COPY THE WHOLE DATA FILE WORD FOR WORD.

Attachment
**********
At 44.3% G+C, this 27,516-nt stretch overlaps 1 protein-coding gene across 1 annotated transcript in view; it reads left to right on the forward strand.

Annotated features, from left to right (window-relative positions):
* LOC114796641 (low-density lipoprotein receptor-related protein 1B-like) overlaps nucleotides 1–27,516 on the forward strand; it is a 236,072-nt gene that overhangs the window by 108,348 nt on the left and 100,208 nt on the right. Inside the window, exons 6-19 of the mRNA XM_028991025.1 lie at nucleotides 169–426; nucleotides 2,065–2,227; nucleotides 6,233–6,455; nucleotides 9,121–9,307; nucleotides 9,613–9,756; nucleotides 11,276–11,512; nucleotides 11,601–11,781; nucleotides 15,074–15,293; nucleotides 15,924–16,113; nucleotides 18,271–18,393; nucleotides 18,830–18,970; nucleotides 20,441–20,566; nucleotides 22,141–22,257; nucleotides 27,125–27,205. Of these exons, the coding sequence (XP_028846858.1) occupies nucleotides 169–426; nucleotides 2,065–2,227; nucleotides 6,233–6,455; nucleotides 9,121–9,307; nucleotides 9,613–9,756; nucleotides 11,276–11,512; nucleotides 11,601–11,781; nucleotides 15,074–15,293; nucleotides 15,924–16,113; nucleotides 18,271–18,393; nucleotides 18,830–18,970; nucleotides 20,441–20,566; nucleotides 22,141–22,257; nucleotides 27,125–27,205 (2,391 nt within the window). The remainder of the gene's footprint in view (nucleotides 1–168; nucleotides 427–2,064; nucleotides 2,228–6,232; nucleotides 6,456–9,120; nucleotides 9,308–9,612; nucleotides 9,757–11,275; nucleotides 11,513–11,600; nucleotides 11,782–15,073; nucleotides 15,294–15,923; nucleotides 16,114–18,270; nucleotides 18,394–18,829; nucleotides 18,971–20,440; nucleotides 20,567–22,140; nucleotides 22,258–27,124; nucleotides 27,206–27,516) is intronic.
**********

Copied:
At 44.3% G+C, this 27,516-nt stretch overlaps 1 protein-coding gene across 1 annotated transcript in view; it reads left to right on the forward strand.

Annotated features, from left to right (window-relative positions):
* LOC114796641 (low-density lipoprotein receptor-related protein 1B-like) overlaps nucleotides 1–27,516 on the forward strand; it is a 236,072-nt gene that overhangs the window by 108,348 nt on the left and 100,208 nt on the right. Inside the window, exons 6-19 of the mRNA XM_028991025.1 lie at nucleotides 169–426; nucleotides 2,065–2,227; nucleotides 6,233–6,455; nucleotides 9,121–9,307; nucleotides 9,613–9,756; nucleotides 11,276–11,512; nucleotides 11,601–11,781; nucleotides 15,074–15,293; nucleotides 15,924–16,113; nucleotides 18,271–18,393; nucleotides 18,830–18,970; nucleotides 20,441–20,566; nucleotides 22,141–22,257; nucleotides 27,125–27,205. Of these exons, the coding sequence (XP_028846858.1) occupies nucleotides 169–426; nucleotides 2,065–2,227; nucleotides 6,233–6,455; nucleotides 9,121–9,307; nucleotides 9,613–9,756; nucleotides 11,276–11,512; nucleotides 11,601–11,781; nucleotides 15,074–15,293; nucleotides 15,924–16,113; nucleotides 18,271–18,393; nucleotides 18,830–18,970; nucleotides 20,441–20,566; nucleotides 22,141–22,257; nucleotides 27,125–27,205 (2,391 nt within the window). The remainder of the gene's footprint in view (nucleotides 1–168; nucleotides 427–2,064; nucleotides 2,228–6,232; nucleotides 6,456–9,120; nucleotides 9,308–9,612; nucleotides 9,757–11,275; nucleotides 11,513–11,600; nucleotides 11,782–15,073; nucleotides 15,294–15,923; nucleotides 16,114–18,270; nucleotides 18,394–18,829; nucleotides 18,971–20,440; nucleotides 20,567–22,140; nucleotides 22,258–27,124; nucleotides 27,206–27,516) is intronic.